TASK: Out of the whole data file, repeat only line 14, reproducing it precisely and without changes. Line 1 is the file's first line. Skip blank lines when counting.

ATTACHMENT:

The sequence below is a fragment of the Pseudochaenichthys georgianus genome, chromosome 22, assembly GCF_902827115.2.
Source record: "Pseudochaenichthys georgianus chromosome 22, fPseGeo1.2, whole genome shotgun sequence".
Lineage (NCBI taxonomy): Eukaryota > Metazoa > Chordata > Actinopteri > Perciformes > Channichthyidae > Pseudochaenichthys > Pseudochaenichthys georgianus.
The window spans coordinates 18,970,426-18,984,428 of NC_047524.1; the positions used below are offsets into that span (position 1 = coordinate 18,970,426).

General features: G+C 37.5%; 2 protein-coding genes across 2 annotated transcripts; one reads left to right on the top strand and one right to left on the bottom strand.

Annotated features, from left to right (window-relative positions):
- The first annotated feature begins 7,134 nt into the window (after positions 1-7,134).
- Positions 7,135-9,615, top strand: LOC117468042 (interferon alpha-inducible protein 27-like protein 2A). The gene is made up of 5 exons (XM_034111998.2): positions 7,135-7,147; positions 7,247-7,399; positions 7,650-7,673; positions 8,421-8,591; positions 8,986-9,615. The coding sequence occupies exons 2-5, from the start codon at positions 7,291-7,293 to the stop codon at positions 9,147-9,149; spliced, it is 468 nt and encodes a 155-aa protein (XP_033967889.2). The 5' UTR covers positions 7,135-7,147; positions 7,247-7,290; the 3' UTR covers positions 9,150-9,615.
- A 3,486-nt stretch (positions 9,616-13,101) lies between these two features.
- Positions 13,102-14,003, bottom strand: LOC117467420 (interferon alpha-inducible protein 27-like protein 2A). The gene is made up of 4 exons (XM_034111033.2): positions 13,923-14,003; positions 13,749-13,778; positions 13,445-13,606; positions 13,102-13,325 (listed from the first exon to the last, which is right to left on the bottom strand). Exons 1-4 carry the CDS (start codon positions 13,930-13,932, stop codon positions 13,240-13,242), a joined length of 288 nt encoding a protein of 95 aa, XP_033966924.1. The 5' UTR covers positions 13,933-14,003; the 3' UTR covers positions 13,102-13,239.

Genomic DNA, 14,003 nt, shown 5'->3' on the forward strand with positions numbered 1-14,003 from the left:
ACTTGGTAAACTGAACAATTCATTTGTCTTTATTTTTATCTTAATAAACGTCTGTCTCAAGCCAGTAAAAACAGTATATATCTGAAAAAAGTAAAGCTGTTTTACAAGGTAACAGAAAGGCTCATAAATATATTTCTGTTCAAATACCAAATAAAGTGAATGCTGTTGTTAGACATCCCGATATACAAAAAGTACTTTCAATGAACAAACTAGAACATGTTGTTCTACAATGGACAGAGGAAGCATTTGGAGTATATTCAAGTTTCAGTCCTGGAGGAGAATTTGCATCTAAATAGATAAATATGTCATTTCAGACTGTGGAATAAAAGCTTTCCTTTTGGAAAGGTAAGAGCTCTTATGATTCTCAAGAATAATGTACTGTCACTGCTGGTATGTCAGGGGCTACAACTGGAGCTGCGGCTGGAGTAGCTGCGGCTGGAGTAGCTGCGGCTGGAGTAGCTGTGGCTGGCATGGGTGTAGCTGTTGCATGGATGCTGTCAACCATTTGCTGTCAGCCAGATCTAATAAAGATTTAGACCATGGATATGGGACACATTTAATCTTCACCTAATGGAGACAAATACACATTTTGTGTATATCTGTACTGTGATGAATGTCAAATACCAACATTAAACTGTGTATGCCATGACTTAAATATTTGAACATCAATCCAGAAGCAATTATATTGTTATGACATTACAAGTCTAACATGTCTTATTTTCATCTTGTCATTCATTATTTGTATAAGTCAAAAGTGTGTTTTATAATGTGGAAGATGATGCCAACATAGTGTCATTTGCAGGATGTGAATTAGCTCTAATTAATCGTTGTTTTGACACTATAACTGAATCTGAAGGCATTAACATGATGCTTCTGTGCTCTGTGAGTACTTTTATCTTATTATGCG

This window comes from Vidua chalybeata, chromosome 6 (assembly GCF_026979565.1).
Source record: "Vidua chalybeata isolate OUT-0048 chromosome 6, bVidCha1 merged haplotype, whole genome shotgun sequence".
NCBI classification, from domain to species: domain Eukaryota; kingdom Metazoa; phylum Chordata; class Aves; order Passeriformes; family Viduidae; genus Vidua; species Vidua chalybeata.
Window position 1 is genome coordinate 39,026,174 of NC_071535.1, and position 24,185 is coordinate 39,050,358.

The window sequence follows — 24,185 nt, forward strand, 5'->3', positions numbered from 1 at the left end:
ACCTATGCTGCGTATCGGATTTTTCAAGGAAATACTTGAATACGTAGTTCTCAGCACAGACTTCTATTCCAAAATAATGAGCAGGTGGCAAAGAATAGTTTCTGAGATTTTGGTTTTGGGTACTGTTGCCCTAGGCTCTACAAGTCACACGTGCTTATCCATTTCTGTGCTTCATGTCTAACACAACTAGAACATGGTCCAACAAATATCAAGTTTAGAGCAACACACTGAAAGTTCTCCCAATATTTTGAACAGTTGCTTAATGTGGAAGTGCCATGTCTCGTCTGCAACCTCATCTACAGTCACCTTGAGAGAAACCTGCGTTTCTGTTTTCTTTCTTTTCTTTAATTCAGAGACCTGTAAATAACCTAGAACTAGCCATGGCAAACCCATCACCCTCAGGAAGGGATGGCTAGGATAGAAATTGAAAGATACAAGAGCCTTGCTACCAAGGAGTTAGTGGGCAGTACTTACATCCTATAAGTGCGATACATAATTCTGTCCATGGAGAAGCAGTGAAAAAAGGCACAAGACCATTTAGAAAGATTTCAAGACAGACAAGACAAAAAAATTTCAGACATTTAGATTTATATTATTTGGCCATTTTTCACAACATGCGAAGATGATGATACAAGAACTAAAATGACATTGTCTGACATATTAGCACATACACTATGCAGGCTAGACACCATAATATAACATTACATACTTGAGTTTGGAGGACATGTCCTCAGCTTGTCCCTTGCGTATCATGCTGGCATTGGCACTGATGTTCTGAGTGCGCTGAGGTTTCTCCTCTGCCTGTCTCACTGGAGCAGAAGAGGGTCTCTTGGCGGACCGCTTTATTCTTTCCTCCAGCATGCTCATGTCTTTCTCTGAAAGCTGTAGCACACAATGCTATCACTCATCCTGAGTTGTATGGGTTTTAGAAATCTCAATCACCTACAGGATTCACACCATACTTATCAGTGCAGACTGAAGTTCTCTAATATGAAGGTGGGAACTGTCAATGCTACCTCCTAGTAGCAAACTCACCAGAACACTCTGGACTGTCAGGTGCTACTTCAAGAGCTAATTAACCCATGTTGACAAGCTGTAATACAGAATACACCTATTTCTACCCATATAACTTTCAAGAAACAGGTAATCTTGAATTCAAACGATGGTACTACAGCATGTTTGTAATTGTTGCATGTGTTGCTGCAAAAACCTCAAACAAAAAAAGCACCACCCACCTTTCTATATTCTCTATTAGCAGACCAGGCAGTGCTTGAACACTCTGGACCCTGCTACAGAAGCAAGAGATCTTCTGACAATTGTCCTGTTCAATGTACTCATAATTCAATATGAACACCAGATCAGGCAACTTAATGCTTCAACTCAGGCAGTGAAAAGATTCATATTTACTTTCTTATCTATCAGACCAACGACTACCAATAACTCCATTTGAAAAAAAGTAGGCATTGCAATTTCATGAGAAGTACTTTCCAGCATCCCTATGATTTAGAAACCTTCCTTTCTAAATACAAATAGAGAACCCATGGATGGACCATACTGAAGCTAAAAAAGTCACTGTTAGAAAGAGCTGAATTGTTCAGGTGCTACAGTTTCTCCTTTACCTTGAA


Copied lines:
Source record: "Vidua chalybeata isolate OUT-0048 chromosome 6, bVidCha1 merged haplotype, whole genome shotgun sequence".